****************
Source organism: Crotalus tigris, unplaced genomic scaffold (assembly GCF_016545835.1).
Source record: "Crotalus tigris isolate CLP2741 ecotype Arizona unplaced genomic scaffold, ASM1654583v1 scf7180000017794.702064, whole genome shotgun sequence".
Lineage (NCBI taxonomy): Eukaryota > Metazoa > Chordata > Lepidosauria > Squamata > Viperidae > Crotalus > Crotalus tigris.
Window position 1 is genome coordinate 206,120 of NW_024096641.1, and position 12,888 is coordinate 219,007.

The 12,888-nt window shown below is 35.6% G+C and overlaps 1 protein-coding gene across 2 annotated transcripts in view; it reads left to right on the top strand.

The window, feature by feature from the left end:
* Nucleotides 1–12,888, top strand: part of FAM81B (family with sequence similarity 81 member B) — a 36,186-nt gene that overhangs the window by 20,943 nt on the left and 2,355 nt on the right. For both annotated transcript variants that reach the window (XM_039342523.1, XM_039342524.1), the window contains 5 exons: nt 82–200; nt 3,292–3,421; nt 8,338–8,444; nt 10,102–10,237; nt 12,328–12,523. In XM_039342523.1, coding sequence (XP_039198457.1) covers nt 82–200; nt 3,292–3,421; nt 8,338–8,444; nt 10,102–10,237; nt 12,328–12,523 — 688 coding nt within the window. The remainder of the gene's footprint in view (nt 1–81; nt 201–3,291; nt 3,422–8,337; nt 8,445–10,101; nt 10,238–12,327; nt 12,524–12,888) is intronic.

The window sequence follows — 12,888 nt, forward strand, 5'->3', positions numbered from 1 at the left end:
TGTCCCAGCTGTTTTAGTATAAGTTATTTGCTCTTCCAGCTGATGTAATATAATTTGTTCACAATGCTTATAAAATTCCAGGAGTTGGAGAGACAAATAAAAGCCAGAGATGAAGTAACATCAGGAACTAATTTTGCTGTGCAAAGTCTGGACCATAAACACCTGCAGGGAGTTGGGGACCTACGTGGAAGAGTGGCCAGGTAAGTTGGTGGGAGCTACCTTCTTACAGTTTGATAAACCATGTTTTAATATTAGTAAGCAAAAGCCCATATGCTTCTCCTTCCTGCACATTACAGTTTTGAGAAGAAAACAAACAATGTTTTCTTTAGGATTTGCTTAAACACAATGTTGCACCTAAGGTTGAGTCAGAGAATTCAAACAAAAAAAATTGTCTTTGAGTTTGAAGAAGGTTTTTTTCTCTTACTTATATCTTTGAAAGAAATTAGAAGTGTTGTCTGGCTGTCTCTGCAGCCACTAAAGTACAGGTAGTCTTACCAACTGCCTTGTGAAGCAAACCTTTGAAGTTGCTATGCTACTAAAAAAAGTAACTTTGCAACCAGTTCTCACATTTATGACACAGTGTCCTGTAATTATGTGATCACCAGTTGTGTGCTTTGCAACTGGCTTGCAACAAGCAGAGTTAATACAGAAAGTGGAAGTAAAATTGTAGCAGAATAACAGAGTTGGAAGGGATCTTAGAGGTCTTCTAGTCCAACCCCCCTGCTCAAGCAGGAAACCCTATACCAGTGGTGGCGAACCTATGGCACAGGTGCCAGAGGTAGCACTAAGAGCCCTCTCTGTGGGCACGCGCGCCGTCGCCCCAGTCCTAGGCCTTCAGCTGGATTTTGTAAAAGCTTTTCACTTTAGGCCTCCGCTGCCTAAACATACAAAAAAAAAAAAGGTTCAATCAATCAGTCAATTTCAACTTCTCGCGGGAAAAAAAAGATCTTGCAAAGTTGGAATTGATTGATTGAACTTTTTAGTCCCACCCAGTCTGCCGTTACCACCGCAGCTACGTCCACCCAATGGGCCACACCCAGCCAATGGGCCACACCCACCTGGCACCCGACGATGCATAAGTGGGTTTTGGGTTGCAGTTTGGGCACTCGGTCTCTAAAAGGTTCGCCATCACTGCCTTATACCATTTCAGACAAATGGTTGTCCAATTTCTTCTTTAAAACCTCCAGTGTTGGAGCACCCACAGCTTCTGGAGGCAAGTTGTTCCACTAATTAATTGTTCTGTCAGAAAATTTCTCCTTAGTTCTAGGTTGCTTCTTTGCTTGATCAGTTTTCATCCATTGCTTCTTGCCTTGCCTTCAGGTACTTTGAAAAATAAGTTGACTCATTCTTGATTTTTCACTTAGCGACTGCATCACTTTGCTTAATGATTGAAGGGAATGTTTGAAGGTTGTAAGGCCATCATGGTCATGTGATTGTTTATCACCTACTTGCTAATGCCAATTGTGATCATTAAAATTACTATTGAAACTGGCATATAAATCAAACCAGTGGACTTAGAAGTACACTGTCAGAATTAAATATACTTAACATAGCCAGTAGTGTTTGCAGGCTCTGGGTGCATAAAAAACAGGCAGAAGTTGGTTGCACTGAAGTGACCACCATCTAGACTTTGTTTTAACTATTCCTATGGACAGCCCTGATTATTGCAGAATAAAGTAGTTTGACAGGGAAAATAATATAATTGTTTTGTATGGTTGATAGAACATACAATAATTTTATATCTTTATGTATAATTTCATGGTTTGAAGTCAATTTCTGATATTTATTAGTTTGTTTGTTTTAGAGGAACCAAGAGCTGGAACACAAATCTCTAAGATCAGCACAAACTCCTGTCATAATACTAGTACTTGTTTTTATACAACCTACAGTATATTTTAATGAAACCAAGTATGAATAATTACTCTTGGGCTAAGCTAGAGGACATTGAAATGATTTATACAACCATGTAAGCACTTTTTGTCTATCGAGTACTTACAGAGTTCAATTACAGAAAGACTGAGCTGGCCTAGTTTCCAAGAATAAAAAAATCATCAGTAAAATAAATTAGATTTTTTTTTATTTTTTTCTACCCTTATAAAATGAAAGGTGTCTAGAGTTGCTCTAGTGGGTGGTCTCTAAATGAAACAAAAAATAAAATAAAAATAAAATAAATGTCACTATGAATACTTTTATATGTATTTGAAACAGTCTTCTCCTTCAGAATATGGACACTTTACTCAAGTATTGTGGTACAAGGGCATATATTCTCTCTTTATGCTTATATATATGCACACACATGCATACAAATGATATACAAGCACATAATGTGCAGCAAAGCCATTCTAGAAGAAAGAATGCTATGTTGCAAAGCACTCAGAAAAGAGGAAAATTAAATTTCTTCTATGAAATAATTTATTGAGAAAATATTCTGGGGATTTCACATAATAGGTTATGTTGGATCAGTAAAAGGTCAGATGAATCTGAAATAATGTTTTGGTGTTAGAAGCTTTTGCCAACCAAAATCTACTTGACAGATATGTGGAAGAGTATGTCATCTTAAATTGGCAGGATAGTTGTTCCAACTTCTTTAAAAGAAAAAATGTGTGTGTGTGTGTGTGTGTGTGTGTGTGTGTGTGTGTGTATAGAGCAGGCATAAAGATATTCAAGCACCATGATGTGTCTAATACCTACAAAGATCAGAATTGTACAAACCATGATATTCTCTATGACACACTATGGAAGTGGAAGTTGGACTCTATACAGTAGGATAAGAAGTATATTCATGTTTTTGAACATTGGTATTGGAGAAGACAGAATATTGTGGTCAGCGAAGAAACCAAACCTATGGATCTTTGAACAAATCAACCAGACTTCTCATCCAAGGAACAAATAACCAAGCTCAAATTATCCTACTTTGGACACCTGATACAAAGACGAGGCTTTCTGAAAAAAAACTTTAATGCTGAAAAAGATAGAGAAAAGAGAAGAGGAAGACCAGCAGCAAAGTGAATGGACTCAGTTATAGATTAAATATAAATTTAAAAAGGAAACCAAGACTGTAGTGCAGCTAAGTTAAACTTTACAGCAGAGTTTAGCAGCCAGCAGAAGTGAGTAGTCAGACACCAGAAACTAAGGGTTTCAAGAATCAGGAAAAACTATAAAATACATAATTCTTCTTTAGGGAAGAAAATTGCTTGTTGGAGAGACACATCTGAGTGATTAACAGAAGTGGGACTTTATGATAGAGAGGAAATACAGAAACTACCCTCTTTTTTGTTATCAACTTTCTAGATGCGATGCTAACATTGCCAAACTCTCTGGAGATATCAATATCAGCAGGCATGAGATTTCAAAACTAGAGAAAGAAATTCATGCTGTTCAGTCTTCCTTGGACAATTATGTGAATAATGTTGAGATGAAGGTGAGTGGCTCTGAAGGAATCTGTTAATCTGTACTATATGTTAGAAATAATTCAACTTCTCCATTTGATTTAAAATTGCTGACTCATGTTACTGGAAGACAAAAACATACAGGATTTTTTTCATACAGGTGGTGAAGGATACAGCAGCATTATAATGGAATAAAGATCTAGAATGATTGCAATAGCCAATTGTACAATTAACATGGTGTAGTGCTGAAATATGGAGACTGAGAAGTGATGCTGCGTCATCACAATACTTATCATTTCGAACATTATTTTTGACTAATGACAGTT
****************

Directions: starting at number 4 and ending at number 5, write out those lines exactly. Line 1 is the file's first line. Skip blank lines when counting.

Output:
Window position 1 is genome coordinate 206,120 of NW_024096641.1, and position 12,888 is coordinate 219,007.

The 12,888-nt window shown below is 35.6% G+C and overlaps 1 protein-coding gene across 2 annotated transcripts in view; it reads left to right on the top strand.